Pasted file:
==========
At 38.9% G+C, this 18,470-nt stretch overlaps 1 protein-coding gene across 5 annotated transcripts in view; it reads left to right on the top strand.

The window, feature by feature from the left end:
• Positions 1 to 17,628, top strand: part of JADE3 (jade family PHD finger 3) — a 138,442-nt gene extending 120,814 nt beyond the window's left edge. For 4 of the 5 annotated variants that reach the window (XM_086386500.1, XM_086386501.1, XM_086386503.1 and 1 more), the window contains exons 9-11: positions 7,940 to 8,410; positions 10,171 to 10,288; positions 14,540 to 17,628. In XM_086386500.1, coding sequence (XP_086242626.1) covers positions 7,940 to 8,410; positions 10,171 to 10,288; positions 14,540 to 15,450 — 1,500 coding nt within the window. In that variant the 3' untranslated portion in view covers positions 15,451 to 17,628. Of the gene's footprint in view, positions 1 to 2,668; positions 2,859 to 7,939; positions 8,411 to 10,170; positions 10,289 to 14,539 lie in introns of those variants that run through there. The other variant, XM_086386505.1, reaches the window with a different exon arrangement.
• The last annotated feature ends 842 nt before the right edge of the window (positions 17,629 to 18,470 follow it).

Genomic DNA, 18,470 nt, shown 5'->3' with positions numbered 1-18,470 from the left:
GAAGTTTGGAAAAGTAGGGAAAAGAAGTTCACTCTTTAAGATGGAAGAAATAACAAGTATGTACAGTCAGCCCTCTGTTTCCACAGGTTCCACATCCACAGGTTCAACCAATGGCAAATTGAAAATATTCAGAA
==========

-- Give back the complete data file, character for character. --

At 38.9% G+C, this 18,470-nt stretch overlaps 1 protein-coding gene across 5 annotated transcripts in view; it reads left to right on the top strand.

The window, feature by feature from the left end:
• Positions 1 to 17,628, top strand: part of JADE3 (jade family PHD finger 3) — a 138,442-nt gene extending 120,814 nt beyond the window's left edge. For 4 of the 5 annotated variants that reach the window (XM_086386500.1, XM_086386501.1, XM_086386503.1 and 1 more), the window contains exons 9-11: positions 7,940 to 8,410; positions 10,171 to 10,288; positions 14,540 to 17,628. In XM_086386500.1, coding sequence (XP_086242626.1) covers positions 7,940 to 8,410; positions 10,171 to 10,288; positions 14,540 to 15,450 — 1,500 coding nt within the window. In that variant the 3' untranslated portion in view covers positions 15,451 to 17,628. Of the gene's footprint in view, positions 1 to 2,668; positions 2,859 to 7,939; positions 8,411 to 10,170; positions 10,289 to 14,539 lie in introns of those variants that run through there. The other variant, XM_086386505.1, reaches the window with a different exon arrangement.
• The last annotated feature ends 842 nt before the right edge of the window (positions 17,629 to 18,470 follow it).

Genomic DNA, 18,470 nt, shown 5'->3' with positions numbered 1-18,470 from the left:
GAAGTTTGGAAAAGTAGGGAAAAGAAGTTCACTCTTTAAGATGGAAGAAATAACAAGTATGTACAGTCAGCCCTCTGTTTCCACAGGTTCCACATCCACAGGTTCAACCAATGGCAAATTGAAAATATTCAGAA